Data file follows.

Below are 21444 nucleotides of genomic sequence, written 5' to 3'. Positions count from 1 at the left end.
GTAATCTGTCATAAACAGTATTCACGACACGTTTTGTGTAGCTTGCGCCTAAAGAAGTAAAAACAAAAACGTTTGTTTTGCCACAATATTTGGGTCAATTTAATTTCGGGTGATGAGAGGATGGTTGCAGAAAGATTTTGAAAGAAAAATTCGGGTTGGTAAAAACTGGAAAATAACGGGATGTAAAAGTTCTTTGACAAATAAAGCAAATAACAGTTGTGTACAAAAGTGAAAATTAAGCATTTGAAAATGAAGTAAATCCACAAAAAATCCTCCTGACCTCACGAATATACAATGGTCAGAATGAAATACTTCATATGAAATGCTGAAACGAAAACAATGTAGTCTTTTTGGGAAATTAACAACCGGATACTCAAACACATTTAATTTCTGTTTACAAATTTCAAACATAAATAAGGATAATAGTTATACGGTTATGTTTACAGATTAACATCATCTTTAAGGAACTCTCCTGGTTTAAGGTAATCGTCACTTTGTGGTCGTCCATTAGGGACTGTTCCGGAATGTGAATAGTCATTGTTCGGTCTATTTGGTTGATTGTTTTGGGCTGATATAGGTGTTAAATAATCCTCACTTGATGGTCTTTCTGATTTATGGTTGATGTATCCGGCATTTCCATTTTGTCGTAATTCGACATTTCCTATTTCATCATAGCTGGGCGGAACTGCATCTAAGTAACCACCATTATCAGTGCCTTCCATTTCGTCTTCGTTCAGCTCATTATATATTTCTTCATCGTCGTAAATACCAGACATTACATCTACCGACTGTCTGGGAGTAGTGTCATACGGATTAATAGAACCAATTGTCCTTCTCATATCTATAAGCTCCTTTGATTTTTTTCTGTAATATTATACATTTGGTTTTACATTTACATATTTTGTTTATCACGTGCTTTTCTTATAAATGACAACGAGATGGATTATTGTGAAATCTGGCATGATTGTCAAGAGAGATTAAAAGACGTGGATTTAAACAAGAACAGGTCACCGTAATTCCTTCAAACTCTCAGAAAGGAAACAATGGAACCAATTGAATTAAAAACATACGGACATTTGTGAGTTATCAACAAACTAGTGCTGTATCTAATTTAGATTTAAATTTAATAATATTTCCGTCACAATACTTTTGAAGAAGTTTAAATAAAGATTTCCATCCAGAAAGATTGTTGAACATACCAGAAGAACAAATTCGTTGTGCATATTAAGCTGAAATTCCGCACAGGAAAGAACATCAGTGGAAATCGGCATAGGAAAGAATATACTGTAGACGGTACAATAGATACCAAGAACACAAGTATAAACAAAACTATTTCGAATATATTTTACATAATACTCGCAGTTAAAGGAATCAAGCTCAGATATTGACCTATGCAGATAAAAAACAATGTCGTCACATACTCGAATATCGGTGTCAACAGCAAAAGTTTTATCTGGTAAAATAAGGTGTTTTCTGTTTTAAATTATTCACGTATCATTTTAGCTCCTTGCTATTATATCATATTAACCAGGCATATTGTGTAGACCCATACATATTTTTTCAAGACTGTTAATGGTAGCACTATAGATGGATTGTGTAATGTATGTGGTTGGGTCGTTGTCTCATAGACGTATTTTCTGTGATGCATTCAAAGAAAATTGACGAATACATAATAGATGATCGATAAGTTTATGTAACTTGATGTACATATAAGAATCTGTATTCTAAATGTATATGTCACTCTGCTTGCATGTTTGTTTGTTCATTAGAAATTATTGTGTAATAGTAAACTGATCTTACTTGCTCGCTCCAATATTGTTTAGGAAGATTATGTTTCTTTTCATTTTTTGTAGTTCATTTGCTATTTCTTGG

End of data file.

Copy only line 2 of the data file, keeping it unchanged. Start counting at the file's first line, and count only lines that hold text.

GTAATCTGTCATAAACAGTATTCACGACACGTTTTGTGTAGCTTGCGCCTAAAGAAGTAAAAACAAAAACGTTTGTTTTGCCACAATATTTGGGTCAATTTAATTTCGGGTGATGAGAGGATGGTTGCAGAAAGATTTTGAAAGAAAAATTCGGGTTGGTAAAAACTGGAAAATAACGGGATGTAAAAGTTCTTTGACAAATAAAGCAAATAACAGTTGTGTACAAAAGTGAAAATTAAGCATTTGAAAATGAAGTAAATCCACAAAAAATCCTCCTGACCTCACGAATATACAATGGTCAGAATGAAATACTTCATATGAAATGCTGAAACGAAAACAATGTAGTCTTTTTGGGAAATTAACAACCGGATACTCAAACACATTTAATTTCTGTTTACAAATTTCAAACATAAATAAGGATAATAGTTATACGGTTATGTTTACAGATTAACATCATCTTTAAGGAACTCTCCTGGTTTAAGGTAATCGTCACTTTGTGGTCGTCCATTAGGGACTGTTCCGGAATGTGAATAGTCATTGTTCGGTCTATTTGGTTGATTGTTTTGGGCTGATATAGGTGTTAAATAATCCTCACTTGATGGTCTTTCTGATTTATGGTTGATGTATCCGGCATTTCCATTTTGTCGTAATTCGACATTTCCTATTTCATCATAGCTGGGCGGAACTGCATCTAAGTAACCACCATTATCAGTGCCTTCCATTTCGTCTTCGTTCAGCTCATTATATATTTCTTCATCGTCGTAAATACCAGACATTACATCTACCGACTGTCTGGGAGTAGTGTCATACGGATTAATAGAACCAATTGTCCTTCTCATATCTATAAGCTCCTTTGATTTTTTTCTGTAATATTATACATTTGGTTTTACATTTACATATTTTGTTTATCACGTGCTTTTCTTATAAATGACAACGAGATGGATTATTGTGAAATCTGGCATGATTGTCAAGAGAGATTAAAAGACGTGGATTTAAACAAGAACAGGTCACCGTAATTCCTTCAAACTCTCAGAAAGGAAACAATGGAACCAATTGAATTAAAAACATACGGACATTTGTGAGTTATCAACAAACTAGTGCTGTATCTAATTTAGATTTAAATTTAATAATATTTCCGTCACAATACTTTTGAAGAAGTTTAAATAAAGATTTCCATCCAGAAAGATTGTTGAACATACCAGAAGAACAAATTCGTTGTGCATATTAAGCTGAAATTCCGCACAGGAAAGAACATCAGTGGAAATCGGCATAGGAAAGAATATACTGTAGACGGTACAATAGATACCAAGAACACAAGTATAAACAAAACTATTTCGAATATATTTTACATAATACTCGCAGTTAAAGGAATCAAGCTCAGATATTGACCTATGCAGATAAAAAACAATGTCGTCACATACTCGAATATCGGTGTCAACAGCAAAAGTTTTATCTGGTAAAATAAGGTGTTTTCTGTTTTAAATTATTCACGTATCATTTTAGCTCCTTGCTATTATATCATATTAACCAGGCATATTGTGTAGACCCATACATATTTTTTCAAGACTGTTAATGGTAGCACTATAGATGGATTGTGTAATGTATGTGGTTGGGTCGTTGTCTCATAGACGTATTTTCTGTGATGCATTCAAAGAAAATTGACGAATACATAATAGATGATCGATAAGTTTATGTAACTTGATGTACATATAAGAATCTGTATTCTAAATGTATATGTCACTCTGCTTGCATGTTTGTTTGTTCATTAGAAATTATTGTGTAATAGTAAACTGATCTTACTTGCTCGCTCCAATATTGTTTAGGAAGATTATGTTTCTTTTCATTTTTTGTAGTTCATTTGCTATTTCTTGG